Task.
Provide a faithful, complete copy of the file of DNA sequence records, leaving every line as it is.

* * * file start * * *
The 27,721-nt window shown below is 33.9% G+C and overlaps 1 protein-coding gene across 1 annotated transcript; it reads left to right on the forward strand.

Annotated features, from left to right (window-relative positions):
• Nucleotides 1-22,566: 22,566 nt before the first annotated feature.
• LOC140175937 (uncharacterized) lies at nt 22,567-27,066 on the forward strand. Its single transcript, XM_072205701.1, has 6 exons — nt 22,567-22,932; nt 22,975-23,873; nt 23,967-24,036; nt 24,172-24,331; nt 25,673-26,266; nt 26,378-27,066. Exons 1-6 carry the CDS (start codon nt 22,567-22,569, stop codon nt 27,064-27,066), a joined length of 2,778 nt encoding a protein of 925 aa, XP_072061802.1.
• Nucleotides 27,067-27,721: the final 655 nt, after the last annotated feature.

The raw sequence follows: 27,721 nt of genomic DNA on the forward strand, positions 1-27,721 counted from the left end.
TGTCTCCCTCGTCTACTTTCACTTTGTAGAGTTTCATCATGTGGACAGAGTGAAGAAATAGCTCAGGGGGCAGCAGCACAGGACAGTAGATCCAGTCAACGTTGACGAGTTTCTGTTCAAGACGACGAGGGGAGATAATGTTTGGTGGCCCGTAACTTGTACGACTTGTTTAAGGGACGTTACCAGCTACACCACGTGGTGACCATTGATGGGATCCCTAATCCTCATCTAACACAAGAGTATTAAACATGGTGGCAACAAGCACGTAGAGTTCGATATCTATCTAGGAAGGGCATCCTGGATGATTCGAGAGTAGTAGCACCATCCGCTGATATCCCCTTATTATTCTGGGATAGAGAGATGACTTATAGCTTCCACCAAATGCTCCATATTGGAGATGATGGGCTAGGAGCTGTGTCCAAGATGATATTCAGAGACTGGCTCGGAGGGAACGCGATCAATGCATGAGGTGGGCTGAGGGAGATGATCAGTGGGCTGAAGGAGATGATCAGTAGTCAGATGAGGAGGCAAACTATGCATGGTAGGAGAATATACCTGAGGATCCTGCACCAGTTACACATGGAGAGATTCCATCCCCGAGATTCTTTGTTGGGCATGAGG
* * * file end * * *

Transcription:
The 27,721-nt window shown below is 33.9% G+C and overlaps 1 protein-coding gene across 1 annotated transcript; it reads left to right on the forward strand.

Annotated features, from left to right (window-relative positions):
• Nucleotides 1-22,566: 22,566 nt before the first annotated feature.
• LOC140175937 (uncharacterized) lies at nt 22,567-27,066 on the forward strand. Its single transcript, XM_072205701.1, has 6 exons — nt 22,567-22,932; nt 22,975-23,873; nt 23,967-24,036; nt 24,172-24,331; nt 25,673-26,266; nt 26,378-27,066. Exons 1-6 carry the CDS (start codon nt 22,567-22,569, stop codon nt 27,064-27,066), a joined length of 2,778 nt encoding a protein of 925 aa, XP_072061802.1.
• Nucleotides 27,067-27,721: the final 655 nt, after the last annotated feature.

The raw sequence follows: 27,721 nt of genomic DNA on the forward strand, positions 1-27,721 counted from the left end.
TGTCTCCCTCGTCTACTTTCACTTTGTAGAGTTTCATCATGTGGACAGAGTGAAGAAATAGCTCAGGGGGCAGCAGCACAGGACAGTAGATCCAGTCAACGTTGACGAGTTTCTGTTCAAGACGACGAGGGGAGATAATGTTTGGTGGCCCGTAACTTGTACGACTTGTTTAAGGGACGTTACCAGCTACACCACGTGGTGACCATTGATGGGATCCCTAATCCTCATCTAACACAAGAGTATTAAACATGGTGGCAACAAGCACGTAGAGTTCGATATCTATCTAGGAAGGGCATCCTGGATGATTCGAGAGTAGTAGCACCATCCGCTGATATCCCCTTATTATTCTGGGATAGAGAGATGACTTATAGCTTCCACCAAATGCTCCATATTGGAGATGATGGGCTAGGAGCTGTGTCCAAGATGATATTCAGAGACTGGCTCGGAGGGAACGCGATCAATGCATGAGGTGGGCTGAGGGAGATGATCAGTGGGCTGAAGGAGATGATCAGTAGTCAGATGAGGAGGCAAACTATGCATGGTAGGAGAATATACCTGAGGATCCTGCACCAGTTACACATGGAGAGATTCCATCCCCGAGATTCTTTGTTGGGCATGAGG